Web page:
“On the tenth day of the seventh month is a Day of Atonement (Leviticus 23:26).” According to the Bible, this tenth day of the seventh month, which begins on the evening of the ninth and lasts until the evening of tenth, shall be a Sabbath of solemn rest on which we should “afflict” ourselves (Leviticus 23:32). This day is considered the most holy day on the ancient Hebrew calendar – a Holy of Holies! But what should we do on this day to set it apart? What does it mean when it says to afflict our souls?
The primary texts that concern this holy day are found in the Torah (Leviticus 16 and Leviticus 23:26-32). Leviticus 16 contains an ancient ceremony performed by Israel’s High Priest. The central theme of the ceremony and of the day is “atonement.” “For on this day shall atonement be made for you to cleanse you. You shall be clean before YHVH from all your sins. It is a Sabbath of solemn rest to you and you shall afflict yourselves; it is a statute forever (Leviticus 16:30-31).”
The word “atonement” is a translation of a Hebrew word (כפר) that occurs 14 times in Leviticus 16 alone. The basic meaning of this word is “to cover.” So this is literally a day of covering. What is it that is being covered on this day? The covering associated with Yom Kippur refers to the sins of the people. The ceremonies that brought about this “covering” involved two identical goats: one that was killed and one that was led away into the wilderness l’azazel (often translated as the “scapegoat”).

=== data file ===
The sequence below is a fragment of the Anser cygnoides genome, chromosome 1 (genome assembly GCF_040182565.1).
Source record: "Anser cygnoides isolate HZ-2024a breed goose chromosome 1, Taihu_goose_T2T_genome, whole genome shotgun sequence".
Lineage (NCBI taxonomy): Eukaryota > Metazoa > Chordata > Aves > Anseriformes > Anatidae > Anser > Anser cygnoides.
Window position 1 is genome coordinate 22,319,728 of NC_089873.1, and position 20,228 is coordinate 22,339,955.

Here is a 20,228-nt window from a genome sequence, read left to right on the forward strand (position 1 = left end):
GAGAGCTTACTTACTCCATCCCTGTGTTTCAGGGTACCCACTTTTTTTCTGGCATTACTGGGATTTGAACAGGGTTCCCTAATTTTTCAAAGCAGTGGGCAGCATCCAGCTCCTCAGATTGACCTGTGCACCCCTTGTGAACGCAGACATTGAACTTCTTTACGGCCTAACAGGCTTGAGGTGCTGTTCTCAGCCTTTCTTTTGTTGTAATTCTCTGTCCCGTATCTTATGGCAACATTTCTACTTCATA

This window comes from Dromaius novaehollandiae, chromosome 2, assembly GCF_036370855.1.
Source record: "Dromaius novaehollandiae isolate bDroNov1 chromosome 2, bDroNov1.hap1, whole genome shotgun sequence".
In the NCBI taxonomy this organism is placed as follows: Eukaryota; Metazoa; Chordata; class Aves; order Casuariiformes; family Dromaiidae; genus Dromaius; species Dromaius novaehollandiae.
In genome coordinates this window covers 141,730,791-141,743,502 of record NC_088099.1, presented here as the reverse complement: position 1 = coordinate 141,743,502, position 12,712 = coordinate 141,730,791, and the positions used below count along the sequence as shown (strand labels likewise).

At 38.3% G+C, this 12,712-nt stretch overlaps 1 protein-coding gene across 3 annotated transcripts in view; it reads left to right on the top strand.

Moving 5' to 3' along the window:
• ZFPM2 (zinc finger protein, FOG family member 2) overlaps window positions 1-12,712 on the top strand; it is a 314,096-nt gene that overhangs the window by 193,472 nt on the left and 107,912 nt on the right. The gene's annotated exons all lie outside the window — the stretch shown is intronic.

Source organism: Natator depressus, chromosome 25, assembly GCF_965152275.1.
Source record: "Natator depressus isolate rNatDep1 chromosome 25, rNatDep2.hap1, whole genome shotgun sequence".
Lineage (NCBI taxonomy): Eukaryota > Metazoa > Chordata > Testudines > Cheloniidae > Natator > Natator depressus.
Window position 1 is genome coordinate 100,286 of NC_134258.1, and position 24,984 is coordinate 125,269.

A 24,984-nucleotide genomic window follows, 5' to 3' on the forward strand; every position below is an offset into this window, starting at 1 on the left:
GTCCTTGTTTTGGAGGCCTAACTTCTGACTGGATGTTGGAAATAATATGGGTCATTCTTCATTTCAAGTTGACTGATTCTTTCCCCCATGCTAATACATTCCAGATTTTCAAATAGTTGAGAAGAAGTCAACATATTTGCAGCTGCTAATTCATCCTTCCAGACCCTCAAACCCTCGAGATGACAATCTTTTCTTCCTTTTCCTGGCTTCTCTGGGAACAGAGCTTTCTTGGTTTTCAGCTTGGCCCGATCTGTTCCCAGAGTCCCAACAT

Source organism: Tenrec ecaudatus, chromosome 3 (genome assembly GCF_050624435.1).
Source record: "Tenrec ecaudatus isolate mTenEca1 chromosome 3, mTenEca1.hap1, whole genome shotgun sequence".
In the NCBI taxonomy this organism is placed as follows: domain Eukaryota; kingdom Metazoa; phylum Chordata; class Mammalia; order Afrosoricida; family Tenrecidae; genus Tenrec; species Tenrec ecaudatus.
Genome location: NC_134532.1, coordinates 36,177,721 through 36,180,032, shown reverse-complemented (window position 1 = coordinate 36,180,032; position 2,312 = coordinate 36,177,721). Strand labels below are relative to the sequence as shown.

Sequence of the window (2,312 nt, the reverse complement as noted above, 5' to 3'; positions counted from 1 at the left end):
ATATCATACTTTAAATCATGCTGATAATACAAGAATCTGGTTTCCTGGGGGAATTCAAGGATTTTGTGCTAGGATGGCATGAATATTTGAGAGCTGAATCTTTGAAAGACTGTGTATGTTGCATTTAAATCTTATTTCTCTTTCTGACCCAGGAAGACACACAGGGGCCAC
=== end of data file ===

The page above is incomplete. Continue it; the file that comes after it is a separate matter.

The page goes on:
The detailed rituals and sacrifices described in the Torah for Yom Kippur were principally carried out by Aaron, but there remains a point that was then, and is now to be performed by all – citizens as well as the alien residing with you (Leviticus 16:29 and Leviticus 23:30) – to “afflict” the soul. The Hebrew here is anah (אנה) and means, “to be bowed down, afflicted” according to Brown Driver Briggs Hebrew Lexicon. Some translations render this word as “deny yourself.” The word occurs twice in Leviticus 16 and three times in Leviticus 23 (Leviticus 16:29, 31; 23:27, 29, 32). This means that this word occurs five times in the two passages that deal with Yom Kippur.
Given this information, a key theme that emerges at this time is “self-denial.” In the Bible, this word is associated with what we would call “fasting.” Examples are found in Ezra 8:21-23 and Psalm 35:11-14.
During this time of year we should be focused on returning to God through repentance. If we are to effect a change in our walk, we must turn to God and His ways with all of our heart and soul. This repentance can include fasting and mourning as we read in several passages, but it is not merely the participation in a fast or in the refraining from certain activities that will put one in right standing with God. The heart has to be right. I would encourage everyone to read Isaiah 57:14 – 58:14. A careful reading of this passage indicates that a true fast involves a focus on the needs of others as well as a denial of self. When we learn to place the needs of others above our own needs, we will begin to walk in the ways of righteousness.